Burberry has apologized after sending a brown hoodie with its drawstrings fashioned into a lynching rope-like noose down the London Fashion Week runway. 

The Hill reports outcry over the piece first began on social media after runway model Liz Kennedy, who walked in the Burberry show, posted how upset the article made her on Instagram.

"Suicide is not fashion," Kennedy wrote. "It is not glamorous nor edgy … Riccardo Tisci and everyone at Burberry it is beyond me how you could let a look resembling a noose hanging from a neck out on the runway."

The model added the piece served as a painful reminder of both racial lynching and her family's struggles with suicide.

"I left my fitting extremely triggered after seeing this look. Feeling as though I was right back where I was when I was going through an experience with suicide in my family," Kennedy wrote. "Let’s not forget about the horrifying history of lynching either."

"How could anyone overlook this and think it would be okay to do this especially in a line dedicated to young girls and youth?" Kennedy asked.

The model also alleged a noose hung from the ceiling during her fitting and said the stylists who put it up "were laughing about it." She said her complaints led to "a brief conversation with someone, but all that it entailed was, 'It’s fashion. Nobody cares about what’s going on in your personal life so just keep it to yourself.'"

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Kennedy received many supportive messages in the comments section of her post; Twitter users vented on the platform:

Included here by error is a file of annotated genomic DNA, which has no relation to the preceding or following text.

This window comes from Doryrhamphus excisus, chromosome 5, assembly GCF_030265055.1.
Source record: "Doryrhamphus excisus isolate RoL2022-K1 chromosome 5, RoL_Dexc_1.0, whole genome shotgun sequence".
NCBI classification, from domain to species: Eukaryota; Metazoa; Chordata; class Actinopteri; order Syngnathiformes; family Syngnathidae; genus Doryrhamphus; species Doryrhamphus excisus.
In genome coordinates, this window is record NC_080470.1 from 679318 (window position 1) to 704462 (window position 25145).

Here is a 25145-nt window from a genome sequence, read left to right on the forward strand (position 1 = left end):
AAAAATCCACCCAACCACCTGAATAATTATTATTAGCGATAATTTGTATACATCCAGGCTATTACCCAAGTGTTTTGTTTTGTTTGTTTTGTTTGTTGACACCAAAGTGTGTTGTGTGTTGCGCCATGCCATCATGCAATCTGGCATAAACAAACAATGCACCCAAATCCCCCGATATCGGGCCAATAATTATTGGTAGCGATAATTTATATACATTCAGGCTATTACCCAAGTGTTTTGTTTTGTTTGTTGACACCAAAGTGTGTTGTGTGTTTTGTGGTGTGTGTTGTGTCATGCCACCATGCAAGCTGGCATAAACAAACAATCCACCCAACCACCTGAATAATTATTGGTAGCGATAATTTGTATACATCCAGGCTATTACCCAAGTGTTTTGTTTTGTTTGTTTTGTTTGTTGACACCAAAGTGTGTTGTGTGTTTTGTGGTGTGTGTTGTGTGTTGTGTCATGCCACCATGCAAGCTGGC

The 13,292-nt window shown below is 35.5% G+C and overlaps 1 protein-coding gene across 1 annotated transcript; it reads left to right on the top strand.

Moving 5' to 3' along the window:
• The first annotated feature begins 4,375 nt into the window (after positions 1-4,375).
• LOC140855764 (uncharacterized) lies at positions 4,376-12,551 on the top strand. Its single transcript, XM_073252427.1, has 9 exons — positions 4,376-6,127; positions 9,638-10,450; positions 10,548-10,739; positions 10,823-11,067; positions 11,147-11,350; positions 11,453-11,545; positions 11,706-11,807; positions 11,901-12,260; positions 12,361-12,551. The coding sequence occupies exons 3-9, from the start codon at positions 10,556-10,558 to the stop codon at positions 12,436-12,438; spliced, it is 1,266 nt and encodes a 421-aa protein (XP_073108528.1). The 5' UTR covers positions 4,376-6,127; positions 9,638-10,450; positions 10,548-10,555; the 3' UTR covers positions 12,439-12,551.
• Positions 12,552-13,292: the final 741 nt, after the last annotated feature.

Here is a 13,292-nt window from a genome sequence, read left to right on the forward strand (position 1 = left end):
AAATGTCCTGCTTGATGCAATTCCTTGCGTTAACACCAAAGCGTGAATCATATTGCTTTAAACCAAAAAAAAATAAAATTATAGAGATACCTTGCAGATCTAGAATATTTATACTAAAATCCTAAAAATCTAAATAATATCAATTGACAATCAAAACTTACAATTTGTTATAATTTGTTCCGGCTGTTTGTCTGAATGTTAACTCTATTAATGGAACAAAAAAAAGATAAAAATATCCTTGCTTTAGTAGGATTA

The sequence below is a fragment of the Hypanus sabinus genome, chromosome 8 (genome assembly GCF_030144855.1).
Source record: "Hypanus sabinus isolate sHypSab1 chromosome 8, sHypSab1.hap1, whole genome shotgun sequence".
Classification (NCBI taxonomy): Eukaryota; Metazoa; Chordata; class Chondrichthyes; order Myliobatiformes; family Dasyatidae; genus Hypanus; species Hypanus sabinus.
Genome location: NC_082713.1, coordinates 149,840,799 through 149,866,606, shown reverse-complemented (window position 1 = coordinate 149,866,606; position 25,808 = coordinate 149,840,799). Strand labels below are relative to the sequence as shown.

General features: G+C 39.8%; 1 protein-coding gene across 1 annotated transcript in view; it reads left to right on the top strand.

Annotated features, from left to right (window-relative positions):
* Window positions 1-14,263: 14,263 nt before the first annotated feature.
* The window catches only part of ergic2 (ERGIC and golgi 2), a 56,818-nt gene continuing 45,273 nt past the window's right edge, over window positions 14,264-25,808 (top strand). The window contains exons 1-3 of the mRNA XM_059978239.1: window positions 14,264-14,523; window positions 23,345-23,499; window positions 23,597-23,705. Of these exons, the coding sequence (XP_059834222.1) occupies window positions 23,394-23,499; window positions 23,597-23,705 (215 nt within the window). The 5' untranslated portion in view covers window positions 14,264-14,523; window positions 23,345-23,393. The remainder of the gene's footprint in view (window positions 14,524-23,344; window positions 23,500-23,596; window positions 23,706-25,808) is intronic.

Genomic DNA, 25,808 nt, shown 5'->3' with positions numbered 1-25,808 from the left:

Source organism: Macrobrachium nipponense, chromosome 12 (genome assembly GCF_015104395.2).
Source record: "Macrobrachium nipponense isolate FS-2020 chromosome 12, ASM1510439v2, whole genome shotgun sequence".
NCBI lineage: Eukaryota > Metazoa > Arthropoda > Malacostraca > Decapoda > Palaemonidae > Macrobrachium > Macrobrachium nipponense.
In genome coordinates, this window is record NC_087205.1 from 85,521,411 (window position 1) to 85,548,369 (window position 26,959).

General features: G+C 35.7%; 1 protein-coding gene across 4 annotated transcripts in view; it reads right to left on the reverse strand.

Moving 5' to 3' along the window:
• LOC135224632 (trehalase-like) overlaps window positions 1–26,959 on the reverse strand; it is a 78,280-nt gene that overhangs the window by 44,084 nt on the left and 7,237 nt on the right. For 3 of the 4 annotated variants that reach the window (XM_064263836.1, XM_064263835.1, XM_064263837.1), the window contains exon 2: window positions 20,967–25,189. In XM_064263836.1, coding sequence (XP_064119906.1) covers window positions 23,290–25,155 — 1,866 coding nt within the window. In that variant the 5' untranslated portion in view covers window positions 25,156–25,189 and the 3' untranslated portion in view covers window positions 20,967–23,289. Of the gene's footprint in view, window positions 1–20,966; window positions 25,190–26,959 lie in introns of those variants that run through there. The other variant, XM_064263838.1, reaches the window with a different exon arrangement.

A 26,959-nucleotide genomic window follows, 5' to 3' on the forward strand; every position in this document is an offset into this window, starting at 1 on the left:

After the show, Burberry CEO Marco Gobbetti released an official apology, according to HuffPost UK.

"We are deeply sorry for the distress caused by one of the products that featured in our A/W 2019 runway collection Tempest," the statement read. “Though the design was inspired by the marine theme that ran throughout the collection, it was insensitive and we made a mistake."

Gobbetti also promised to do better in the future.

“We will reflect on this, learn from it and put in place all necessary actions to ensure it does not happen again," Burberry's CEO said.

Tisci, Burberry's chief creative officer, also apologized using similar language.

“I am so deeply sorry for the distress that has been caused as a result of one of the pieces in my show on Sunday," Tisci said. "It was never my intention to upset anyone. It does not reflect my values nor Burberry’s and we have removed it from the collection. I will make sure that this does not happen again.”

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